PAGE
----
That’s no fault of their own, her recent work has shown. It’s because of the way work is structured. American jobs disproportionately reward long hours. The most glaring gender gaps would diminish, she has argued, if employees had more control over where and when their work got done.
[…J]ust as women who were children in the 1940s underestimated their career potential, the current cohort of working-age women may have overestimated it.
Men’s and women’s careers and pay are basically the same when they start working, but they change when children arrive. Her research shows a small dip in the share of women working in their late 30s and early 40s. Mothers are less likely than before to quit after their first baby, but slightly more likely to temporarily do so later, after “they try as hard as they can” not to, she has said.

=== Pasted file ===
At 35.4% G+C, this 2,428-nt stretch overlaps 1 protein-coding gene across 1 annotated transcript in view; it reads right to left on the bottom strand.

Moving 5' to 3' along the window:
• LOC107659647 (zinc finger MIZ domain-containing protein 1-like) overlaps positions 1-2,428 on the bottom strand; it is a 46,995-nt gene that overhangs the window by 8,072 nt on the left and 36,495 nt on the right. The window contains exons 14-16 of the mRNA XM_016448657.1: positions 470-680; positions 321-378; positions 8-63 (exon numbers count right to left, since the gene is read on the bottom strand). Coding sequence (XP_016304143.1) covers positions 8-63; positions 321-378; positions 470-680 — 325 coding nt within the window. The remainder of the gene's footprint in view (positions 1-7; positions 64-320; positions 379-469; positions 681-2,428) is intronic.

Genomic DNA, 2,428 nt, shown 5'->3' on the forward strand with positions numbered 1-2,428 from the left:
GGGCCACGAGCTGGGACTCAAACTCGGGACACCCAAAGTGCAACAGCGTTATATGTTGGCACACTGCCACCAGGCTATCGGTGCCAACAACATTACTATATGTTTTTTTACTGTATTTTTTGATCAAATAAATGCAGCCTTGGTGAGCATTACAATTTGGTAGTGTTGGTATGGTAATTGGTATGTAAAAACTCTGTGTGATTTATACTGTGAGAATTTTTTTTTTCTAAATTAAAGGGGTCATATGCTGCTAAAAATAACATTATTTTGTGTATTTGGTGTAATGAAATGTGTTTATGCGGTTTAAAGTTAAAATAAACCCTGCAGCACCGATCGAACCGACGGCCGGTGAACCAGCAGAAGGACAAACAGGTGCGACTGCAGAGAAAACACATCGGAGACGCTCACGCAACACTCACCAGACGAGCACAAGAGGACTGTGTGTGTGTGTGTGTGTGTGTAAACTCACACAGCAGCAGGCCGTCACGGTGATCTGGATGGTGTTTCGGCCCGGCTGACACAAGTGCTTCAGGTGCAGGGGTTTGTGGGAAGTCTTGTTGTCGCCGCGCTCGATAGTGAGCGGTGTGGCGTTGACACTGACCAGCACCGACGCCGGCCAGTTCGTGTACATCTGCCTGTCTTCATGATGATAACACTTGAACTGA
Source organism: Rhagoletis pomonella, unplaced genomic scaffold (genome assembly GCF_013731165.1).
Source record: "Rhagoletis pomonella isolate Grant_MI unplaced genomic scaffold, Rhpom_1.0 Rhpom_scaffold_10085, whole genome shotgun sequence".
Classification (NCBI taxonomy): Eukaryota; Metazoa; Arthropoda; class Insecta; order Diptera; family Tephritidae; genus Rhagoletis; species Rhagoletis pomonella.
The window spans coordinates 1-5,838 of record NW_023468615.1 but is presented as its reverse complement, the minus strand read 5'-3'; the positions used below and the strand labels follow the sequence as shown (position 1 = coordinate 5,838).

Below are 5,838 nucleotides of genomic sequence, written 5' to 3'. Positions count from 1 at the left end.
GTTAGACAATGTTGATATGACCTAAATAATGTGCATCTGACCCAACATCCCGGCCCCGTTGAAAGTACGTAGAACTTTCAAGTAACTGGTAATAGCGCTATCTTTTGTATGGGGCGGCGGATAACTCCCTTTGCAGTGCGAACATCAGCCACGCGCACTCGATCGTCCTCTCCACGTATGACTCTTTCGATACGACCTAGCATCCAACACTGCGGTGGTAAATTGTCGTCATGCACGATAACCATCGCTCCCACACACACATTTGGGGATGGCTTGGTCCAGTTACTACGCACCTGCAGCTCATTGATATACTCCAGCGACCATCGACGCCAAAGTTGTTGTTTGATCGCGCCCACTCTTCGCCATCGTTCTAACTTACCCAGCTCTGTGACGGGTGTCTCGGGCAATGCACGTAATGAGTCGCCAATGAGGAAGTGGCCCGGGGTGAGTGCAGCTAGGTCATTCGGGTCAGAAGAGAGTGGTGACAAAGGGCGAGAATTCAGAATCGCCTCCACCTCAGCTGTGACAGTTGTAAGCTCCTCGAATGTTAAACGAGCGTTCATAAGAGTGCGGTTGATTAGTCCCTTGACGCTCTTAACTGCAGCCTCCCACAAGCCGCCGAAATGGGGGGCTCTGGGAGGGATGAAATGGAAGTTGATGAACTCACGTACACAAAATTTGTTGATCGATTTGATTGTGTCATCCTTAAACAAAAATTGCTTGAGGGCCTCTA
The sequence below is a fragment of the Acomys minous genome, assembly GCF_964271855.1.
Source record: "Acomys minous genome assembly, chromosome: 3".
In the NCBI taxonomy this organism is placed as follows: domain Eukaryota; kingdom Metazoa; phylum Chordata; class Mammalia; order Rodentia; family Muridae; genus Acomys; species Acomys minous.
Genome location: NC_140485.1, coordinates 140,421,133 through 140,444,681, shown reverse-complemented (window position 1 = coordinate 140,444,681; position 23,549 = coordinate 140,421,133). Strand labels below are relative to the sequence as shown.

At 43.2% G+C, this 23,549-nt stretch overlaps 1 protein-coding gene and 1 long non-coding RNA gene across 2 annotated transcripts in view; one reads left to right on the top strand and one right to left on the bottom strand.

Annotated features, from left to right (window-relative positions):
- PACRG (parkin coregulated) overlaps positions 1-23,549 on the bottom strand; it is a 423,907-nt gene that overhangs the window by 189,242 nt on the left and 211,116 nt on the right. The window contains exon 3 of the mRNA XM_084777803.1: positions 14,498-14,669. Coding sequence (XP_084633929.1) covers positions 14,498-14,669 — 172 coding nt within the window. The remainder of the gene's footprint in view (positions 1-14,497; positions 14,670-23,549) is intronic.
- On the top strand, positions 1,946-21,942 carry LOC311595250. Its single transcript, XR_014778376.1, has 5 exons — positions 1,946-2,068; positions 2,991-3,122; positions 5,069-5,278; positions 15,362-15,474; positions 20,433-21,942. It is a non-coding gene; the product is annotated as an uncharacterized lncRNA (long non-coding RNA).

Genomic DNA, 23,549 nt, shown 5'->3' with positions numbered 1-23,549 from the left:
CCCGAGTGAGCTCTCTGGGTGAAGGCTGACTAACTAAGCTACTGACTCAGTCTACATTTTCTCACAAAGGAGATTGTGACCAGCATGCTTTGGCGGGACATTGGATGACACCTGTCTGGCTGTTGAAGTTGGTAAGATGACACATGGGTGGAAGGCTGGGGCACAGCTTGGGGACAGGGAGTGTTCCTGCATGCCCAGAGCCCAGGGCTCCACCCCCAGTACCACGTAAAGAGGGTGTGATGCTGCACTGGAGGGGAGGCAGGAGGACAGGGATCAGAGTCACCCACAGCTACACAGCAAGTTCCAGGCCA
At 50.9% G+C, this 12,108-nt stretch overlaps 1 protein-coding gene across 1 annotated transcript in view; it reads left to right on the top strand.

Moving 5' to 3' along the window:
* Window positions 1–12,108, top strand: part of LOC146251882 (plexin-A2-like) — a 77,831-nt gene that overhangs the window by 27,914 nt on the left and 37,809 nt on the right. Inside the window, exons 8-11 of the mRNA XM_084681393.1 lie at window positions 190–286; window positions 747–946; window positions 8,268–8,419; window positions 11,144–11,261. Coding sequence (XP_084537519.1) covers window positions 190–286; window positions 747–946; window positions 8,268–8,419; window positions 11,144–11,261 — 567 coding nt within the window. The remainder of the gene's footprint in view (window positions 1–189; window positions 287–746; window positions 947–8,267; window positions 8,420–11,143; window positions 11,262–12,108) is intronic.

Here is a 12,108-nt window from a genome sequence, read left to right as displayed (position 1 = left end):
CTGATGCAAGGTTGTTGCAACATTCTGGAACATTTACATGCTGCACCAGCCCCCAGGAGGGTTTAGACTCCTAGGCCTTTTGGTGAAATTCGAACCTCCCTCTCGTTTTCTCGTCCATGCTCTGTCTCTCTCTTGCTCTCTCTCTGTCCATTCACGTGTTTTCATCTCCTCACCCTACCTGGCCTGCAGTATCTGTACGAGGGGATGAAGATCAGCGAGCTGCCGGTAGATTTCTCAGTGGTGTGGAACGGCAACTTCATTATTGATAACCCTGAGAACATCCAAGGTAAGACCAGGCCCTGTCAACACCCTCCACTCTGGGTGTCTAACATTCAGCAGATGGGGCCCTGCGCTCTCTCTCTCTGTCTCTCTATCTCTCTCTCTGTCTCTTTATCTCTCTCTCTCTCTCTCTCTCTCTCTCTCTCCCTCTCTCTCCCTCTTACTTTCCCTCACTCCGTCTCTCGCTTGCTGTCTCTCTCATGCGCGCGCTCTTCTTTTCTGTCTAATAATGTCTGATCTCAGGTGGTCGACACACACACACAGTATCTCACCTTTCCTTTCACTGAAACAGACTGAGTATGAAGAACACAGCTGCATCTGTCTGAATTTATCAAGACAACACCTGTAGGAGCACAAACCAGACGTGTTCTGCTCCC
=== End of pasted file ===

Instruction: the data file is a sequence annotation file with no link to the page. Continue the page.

[…]Closing these remaining gender gaps would require flexibility in where and when work gets done, her research explains. She has said in the past that such a change would require a fundamental remaking of the American workplace, “taking the whole thing down.” But more recently, she has expressed hope that the pandemic may have made that reality more feasible for white-collar workers.
“I suppose I am ever optimistic that this will lead to some reasonably good things,” she said.